Filipino director wins first Cannes award

by Kobakila News

CANNES (May 26) — Filipino filmmaker Brillante “Dante” Mendoza won Best Director for his dark drama film Kinatay at the 62nd Cannes Film Festival on Sunday, May 24 beating well-known Oscar and Cannes winners Taiwan’s Ang Lee, Spain’s Pedro Almodovar, New Zealand’s Jane Campion, Denmark’s Lars von Trier, and the United States’ Quentin Tarantino.

Highly promoted by Variety magazine as the “biggest heavyweight auteur smackdown in recent years”, Mendoza’s directorial feat was praised by Tarantino as “extraordinary” after attending a premier showing of the film.  He gave Mendoza a 10-minute standing ovation.

Tarantino told a French newspaper: “I’d gladly defend Kinatay — it reminded me of Brian de Palma.”

Even the jury president and award-winning French actress Isabelle Huppert said of Mendoza: “We found ourselves being attracted to the same films…movies that deserve to get the world’s attention.”  According to Mendoza, Huppert told him she couldn’t take “her eyes off my film from start to finish.”

The 48-year-old Mendoza is the first Filipino director to bring a film to competition at Cannes two years in a row. Last year, Mendoza’s film entry was Serbis – which is a film about the compromises a family makes to keep their crumbling Manila movie theater alive.

When Mendoza came to Manila, in an interview with the Hollywood Reporter, he said he studied fine arts and advertising. He was also good at drawing and painting and photography.  At that time, he also said he “liked superhero movies like Superman and the films like Saturday Night Fever.”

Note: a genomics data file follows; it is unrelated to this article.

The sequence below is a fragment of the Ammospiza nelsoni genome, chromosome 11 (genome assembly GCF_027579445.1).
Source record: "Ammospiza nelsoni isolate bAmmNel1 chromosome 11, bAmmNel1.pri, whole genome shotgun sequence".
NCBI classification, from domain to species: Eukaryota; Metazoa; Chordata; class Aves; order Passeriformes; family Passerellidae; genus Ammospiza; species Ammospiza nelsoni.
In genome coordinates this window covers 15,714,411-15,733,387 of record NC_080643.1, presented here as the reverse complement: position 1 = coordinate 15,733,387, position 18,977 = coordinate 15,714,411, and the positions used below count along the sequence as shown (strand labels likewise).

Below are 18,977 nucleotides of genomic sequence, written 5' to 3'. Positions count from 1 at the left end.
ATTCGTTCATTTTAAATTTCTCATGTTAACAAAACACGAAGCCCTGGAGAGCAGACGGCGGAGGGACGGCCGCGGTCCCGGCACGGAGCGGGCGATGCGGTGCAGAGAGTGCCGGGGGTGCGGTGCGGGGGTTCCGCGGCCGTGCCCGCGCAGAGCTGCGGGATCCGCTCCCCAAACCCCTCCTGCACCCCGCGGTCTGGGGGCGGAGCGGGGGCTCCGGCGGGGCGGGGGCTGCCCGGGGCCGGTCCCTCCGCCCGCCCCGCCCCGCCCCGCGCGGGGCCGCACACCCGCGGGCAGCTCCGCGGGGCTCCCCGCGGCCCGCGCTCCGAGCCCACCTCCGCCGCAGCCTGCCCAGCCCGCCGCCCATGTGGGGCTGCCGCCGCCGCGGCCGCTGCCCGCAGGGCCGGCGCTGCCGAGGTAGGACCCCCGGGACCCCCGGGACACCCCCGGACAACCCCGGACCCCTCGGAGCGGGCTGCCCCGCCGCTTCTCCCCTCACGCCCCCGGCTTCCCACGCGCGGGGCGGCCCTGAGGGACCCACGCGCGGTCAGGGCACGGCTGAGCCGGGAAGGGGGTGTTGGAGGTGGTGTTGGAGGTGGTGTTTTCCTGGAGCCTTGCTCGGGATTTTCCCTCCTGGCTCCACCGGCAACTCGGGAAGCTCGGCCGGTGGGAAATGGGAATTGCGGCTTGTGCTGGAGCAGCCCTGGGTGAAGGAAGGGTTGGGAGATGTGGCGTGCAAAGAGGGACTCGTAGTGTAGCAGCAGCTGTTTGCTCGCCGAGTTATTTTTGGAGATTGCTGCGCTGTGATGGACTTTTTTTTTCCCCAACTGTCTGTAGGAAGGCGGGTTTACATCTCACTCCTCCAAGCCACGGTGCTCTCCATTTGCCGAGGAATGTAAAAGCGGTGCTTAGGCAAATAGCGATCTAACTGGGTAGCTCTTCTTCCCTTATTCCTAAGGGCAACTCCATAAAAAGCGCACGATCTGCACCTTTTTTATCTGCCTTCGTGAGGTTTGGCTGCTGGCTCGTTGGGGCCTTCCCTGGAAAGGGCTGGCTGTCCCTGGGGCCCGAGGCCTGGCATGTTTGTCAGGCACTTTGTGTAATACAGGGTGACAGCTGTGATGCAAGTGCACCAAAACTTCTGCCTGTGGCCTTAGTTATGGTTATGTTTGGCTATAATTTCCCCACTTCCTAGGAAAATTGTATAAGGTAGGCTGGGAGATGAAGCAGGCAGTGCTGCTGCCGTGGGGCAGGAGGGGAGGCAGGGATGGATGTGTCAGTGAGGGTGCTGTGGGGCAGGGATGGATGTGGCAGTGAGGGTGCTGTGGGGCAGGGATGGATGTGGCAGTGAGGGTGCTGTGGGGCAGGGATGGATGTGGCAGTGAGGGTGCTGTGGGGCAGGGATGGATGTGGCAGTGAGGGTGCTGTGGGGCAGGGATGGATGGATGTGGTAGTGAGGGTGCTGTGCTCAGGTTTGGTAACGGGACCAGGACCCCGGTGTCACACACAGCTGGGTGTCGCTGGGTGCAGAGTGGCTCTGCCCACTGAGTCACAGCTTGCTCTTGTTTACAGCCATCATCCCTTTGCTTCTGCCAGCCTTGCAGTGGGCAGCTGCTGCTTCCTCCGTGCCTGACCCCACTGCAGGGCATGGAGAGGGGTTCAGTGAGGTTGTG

But watching the movie Relasyon (Affiar) by the late Ishmael Bernal struck him saying there was “some truthfulness in the film,” which is about a broken marriage.

“It struck me because there was some truthfulness in the film. The husband and wife in the film were fighting, literally in the bed, shouting. I remembered my neighbors and their behavior and knew there was some honesty in this film. Then I started watching Lino Brocka. If I was going to be a director, these were the kinds of stories I would be telling. I wouldn’t do popcorn movies, I told myself. I’m not saying I don’t like them, but they’re not films I could do,” he said.

Kinatay is based on true crime and reflects his view of his country’s perennial troubles with poverty and corruption.  As the details of the actual event remain shrouded in mystery, some of his fans think that his film “isn’t likely to screen in the Philippines.”  The film chronicles a day in the life of a young police officer that begins with his wedding and closes with his involvement in the rape, murder and hacking into pieces of a prostitute.“This is not just entertainment, these kinds of stories are real,” Mendoza said.

According to Mendoza, the story occurred about five years ago.  It was conveyed to him by a guy who could talk freely to him now because “he could not do this two or three years ago.  The story, however, is completely confidential.  “It’s based on story by a witness, not on a story from the people who killed the woman,” he said in an  interview with the Hollywood Reporter.

Mendoza, the first Filipino director to achieve such honor in Cannes, joins the list of revered filmmakers who have won the coveted prize, including Martin Scorsese, Ingmar Bergman, Francois Truffaut, Luis Bunuel, Robert Bresson, Costa Gavaras, Bernard Tavernier, Werner Herzog, Robert Altman, Joel Coen and Gus Van Sant.

His other film entries to the Cannes Film Festival include Flimography: Serbis (2008); Slingshot (2007); Foster Child (2007); Pantasya (2007); The Teacher (2006); Summer Heat (2006); The Masseur (2005).

Meanwhile, Mendoza’s 2007 film Foster Child will be shown in New York City during the IndioBravo Filipino Film Festival from June 11-14.

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